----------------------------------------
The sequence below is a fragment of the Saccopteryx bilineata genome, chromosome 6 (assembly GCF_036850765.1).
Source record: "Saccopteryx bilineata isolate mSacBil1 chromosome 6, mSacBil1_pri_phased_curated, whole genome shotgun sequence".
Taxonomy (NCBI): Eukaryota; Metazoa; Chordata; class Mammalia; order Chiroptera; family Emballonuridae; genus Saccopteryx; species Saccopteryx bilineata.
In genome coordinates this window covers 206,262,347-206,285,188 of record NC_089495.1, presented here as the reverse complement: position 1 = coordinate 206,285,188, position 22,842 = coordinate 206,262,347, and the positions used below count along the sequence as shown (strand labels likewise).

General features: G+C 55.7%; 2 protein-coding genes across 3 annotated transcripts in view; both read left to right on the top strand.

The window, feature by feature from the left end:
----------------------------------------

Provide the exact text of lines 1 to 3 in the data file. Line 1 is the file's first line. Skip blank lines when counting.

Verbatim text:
The sequence below is a fragment of the Saccopteryx bilineata genome, chromosome 6 (assembly GCF_036850765.1).
Source record: "Saccopteryx bilineata isolate mSacBil1 chromosome 6, mSacBil1_pri_phased_curated, whole genome shotgun sequence".
Taxonomy (NCBI): Eukaryota; Metazoa; Chordata; class Mammalia; order Chiroptera; family Emballonuridae; genus Saccopteryx; species Saccopteryx bilineata.